The Making of Global Capitalism is making waves across the UK and Europe. As Adam David Morton, Associate Professor in Political Economy and co-Director of the Centre for the Study of Social and Global Justice (CSSGJ) at the University of Nottingham, notes on his blog, "the book is rightly heralded as a groundbreaking assessment of American empire in shaping global capitalism." Furthermore:
This is a political economy of American empire that rivals the work of Eric Hobsbawm in its accessibility and its forensic grasp of the intellectuals of statecraft (referring to a whole community of American state bureaucrats, leaders, foreign policy experts, and advisors who comment upon, influence, and conduct the activities of statecraft) essential to the making of global capitalism.
The product of ten years of work by Leo Panitch and Sam Gindin, The Making of Global Capitalism seems to be reigniting the fires of Marxian political economy that were largely extinguished during the glory days of neoliberal monopoly capitalism. Since 2008, an entirely new generation of thinkers has begun to take up the problems posed by the crisis. This book provides the map we need to trace the lineage of the GFC (Global Financial Crisis for those whoa ren't economics nerds) from late 19th century to the present. The only way the left will recover from the neoliberal siege on the global economy is to understand that, as Panitch and Gindin put it in their introduction to the 2011 Socialist Register:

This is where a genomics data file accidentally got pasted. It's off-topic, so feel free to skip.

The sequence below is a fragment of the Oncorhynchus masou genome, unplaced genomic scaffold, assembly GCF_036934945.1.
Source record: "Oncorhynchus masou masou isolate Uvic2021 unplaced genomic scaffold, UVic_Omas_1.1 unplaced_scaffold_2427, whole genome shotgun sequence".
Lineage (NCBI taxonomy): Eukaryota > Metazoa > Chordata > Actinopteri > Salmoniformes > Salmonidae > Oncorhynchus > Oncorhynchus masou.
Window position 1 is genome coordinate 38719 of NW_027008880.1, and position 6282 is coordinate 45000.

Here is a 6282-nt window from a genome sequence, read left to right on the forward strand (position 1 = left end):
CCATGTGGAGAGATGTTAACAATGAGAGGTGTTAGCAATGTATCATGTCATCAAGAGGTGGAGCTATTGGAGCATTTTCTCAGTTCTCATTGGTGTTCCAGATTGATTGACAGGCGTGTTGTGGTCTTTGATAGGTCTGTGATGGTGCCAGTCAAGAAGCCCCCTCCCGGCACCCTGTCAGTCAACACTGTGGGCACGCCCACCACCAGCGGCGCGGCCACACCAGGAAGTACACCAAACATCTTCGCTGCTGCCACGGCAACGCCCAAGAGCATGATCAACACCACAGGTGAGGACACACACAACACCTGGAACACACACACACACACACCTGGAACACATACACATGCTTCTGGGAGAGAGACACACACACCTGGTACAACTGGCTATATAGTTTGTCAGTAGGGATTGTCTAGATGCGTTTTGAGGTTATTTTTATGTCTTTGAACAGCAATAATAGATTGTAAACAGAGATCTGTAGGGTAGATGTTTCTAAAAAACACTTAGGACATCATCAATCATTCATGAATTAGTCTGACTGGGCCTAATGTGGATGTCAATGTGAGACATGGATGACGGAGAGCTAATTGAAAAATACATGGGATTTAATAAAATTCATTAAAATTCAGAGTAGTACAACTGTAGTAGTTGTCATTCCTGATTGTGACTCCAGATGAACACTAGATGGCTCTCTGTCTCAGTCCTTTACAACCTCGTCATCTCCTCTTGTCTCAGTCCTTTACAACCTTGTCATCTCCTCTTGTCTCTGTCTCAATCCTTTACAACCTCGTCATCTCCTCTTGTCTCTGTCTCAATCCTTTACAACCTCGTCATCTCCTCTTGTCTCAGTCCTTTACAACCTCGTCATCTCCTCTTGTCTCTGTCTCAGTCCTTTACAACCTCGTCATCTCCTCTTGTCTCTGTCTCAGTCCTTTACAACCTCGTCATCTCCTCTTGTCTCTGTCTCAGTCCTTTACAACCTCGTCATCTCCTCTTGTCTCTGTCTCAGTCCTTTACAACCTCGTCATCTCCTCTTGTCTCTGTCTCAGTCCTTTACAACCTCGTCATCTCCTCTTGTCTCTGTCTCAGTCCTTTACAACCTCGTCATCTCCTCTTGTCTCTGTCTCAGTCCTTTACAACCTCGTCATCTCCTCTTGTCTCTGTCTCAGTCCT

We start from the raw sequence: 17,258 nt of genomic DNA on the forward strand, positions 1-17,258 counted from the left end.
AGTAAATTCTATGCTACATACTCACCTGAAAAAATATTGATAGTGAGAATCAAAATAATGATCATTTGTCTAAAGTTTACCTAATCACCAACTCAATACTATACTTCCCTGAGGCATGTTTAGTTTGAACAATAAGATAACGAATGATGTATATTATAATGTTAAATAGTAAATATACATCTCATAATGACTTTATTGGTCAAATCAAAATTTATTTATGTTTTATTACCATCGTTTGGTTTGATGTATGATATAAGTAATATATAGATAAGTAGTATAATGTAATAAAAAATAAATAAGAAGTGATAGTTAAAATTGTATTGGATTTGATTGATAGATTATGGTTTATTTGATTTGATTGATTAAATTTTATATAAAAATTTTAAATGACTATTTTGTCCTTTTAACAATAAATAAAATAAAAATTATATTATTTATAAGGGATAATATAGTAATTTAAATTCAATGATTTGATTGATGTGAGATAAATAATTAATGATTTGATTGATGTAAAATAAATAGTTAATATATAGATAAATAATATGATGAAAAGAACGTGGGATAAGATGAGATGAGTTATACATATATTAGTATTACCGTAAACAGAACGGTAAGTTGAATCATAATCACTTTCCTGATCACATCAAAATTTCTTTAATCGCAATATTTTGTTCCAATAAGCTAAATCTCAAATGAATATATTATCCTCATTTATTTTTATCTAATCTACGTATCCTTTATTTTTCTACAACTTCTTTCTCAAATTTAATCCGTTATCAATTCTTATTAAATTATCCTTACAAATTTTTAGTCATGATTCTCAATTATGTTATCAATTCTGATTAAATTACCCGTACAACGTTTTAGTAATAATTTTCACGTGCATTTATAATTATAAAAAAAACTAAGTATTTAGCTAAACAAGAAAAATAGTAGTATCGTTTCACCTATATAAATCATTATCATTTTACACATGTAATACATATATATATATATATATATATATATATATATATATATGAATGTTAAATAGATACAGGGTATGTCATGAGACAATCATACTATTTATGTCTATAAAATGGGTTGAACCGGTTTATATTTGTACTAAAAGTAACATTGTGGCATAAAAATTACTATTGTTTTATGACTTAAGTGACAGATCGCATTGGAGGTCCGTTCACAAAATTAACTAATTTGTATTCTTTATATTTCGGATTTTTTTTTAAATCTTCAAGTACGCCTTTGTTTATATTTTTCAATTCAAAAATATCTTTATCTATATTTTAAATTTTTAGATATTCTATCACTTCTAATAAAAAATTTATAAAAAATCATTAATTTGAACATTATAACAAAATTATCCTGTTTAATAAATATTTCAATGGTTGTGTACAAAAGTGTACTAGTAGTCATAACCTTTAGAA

...the way the 1970s crisis was resolved set up the conditions for the subprime crisis three decades later. The failure to recognize this obscures the fundamental differences between the 1970s crisis and the present one in terms of the degree of working-class strength; the transformations in finance, technology and the international division of labour; and the institutional learning that has occurred within and among states.
They discuss this at length during their conversation last week on Novara, a popular radio show on Resonance FM hosted by Aaron Peters. Leo Panitch also narrates a compressed ten-minute history of 20th century global capitalism illustrated by a slide show on the Gaurdian website. They highlight the crucial period of transition in the late 1970's where the world became significantly more integrated, far beyond what the architects of the Bretton Wood's agreement could have imagined in 1944. Global integration required the state to be far more active in regulating the contracts that firms engaged in. As Panitch notes,
...There were no less than 72 financial crises in low and middle-income countries as they removed capital controls and entered into global capitalism, with their states leading the way... The American state in this context, plays the central role of trying to contain these crises in such as way as to not interrupt this process of globalization.
Panitch concludes that, "the multinational corporations of the world, the international banks of the world need very large and interventionist states precisely to contain the inevitable crisis that financialised capitalism gives rise to." We must address both the State and capitalism as inextricably bound together in the new era of global capitalism. Only when the left takes this as its starting point, will they be able to begin again, as Marx says, "the real movement which abolishes the present state of things. The conditions of this movement result from the premises now in existence."
Visit Adam David Morton's blog to read the review in full.
Visit the Guardian to watch the video in full.
Visit the Resonance.fm soundcloud to listen to the radio show in full.